Photo via politicargentina.com

A pensioners’ protest for more adequate retirement funds got out of hand today when police removed protesters, most of an advanced age, using force and a water cannon, even, after they refused to clear one of the car lanes they were blocking.

“Pueyrredón Bridge towards the City of Buenos Aires partially blocked;  delays on Avenida Mitre from Avenida Avellanada.”

The protest was headed by the Independent Movement of Retirees and Pensioners (MIJP) and took place on the Pueyrredón Bridge. The demonstration was a response to the 14.16 percent increase in pension funds announced in September: the protesting retirees argue that a 30 percent at minimum is needed. Pagina 12 reports that the head of the Independent Retirees’ Movement, Mariano Sánchez, believes that, “It is an embarrassment that a retiree receives no more than AR $4,900. And they want to give us a mere 14.16 percent when the inflation is sucking so much more money out of our pockets.”

According to local press, federal police initially asked protesters to free one of the lanes of the bridge to allow traffic to pass. The lack of compliance would have prompted police to forcefully disperse the demonstration completely. This is the latest of a series of protests to end in conflict and use of force by the police.

On the 31st of June, a protest turned into a violent squabble between police and protesters fed up with a perceived lack of action by authorities against kidnappings and attempted kidnappings in the Ituzaingó neighborhood of Buenos Aires Province.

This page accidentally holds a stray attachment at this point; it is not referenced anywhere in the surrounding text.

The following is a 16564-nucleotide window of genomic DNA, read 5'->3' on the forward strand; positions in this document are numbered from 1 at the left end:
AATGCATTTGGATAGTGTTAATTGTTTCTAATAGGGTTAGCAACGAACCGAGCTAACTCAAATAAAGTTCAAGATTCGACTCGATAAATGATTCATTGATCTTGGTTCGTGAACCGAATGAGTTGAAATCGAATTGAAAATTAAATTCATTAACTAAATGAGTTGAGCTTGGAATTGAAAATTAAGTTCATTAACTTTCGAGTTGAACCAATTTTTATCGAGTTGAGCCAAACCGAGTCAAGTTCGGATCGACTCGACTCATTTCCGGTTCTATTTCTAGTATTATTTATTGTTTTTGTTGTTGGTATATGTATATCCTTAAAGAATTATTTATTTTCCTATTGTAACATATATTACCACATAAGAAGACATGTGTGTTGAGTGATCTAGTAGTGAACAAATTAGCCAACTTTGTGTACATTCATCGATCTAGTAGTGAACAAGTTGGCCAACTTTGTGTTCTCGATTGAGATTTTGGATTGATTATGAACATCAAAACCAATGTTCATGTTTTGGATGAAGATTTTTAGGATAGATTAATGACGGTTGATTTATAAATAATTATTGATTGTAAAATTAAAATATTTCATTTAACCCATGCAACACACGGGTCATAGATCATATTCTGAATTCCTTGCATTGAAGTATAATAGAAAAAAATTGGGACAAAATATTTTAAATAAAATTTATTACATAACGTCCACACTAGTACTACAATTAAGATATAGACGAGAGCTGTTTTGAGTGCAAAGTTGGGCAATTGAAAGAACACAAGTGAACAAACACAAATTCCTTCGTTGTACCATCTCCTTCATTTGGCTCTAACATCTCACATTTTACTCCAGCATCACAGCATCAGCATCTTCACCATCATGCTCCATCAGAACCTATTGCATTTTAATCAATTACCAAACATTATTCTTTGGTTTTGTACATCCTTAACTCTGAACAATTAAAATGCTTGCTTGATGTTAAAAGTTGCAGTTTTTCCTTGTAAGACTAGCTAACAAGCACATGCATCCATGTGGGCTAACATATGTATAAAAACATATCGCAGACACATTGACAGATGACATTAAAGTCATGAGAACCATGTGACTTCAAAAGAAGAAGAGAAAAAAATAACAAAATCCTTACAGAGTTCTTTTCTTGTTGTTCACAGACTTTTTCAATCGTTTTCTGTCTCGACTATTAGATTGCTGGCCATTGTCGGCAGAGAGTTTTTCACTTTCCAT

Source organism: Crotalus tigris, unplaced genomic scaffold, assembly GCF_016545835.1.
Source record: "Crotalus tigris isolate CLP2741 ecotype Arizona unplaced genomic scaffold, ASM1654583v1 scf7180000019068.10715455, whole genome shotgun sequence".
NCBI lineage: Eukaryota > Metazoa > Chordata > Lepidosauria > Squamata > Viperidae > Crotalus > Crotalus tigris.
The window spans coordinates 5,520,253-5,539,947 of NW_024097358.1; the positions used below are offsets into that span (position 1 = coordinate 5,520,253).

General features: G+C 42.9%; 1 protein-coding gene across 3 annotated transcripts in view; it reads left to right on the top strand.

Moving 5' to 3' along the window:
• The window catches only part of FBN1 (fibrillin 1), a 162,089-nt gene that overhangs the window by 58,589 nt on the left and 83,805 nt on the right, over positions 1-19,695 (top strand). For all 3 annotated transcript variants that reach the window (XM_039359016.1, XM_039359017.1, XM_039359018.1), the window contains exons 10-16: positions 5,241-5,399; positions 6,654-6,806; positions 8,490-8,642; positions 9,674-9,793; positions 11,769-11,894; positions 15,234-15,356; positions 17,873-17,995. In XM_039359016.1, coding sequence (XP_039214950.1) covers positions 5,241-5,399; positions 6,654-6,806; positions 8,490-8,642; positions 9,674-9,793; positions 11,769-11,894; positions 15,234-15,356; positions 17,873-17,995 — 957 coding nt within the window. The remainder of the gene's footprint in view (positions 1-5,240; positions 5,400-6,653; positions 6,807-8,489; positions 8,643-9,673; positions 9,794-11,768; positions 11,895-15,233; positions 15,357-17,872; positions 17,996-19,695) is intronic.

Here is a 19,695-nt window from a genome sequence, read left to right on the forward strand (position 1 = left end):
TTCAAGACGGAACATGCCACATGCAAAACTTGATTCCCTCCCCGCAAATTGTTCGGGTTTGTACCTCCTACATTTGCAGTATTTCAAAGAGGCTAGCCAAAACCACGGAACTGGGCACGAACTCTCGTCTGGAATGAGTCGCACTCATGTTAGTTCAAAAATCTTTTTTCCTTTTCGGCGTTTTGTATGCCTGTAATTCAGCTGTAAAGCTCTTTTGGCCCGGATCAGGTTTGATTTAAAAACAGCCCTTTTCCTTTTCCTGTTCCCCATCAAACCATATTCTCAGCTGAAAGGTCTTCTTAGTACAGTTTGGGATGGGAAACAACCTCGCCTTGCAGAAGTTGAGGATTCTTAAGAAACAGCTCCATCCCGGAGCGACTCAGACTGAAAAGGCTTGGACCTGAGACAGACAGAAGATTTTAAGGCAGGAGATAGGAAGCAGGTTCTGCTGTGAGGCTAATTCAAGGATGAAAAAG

A National Flag Day protest on July 20th in the city of Rosario also turned violent when protesters were prevented from accessing the square where President Mauricio Macri was addressing the public. The quarrel between police and protesters ended with various injuries, most prominently that of Evita Movement leader, Eduardo Toniolli.

A retirees’ funds’ bill passed by the Macri administration was recently enacted. It seeks to readjust the amount of money pensioners receive from the government, after years of gross government mismanagement of retirement funds. Basically, retired Argentines have been chronically shortchanged when it comes to receiving their retirement funds — many simply haven’t gotten any and many others have been given sums far below what they need to live comfortably. Although the new bill has guaranteed many retirees will receive some money, many believe that amount is still insufficient due to high inflation.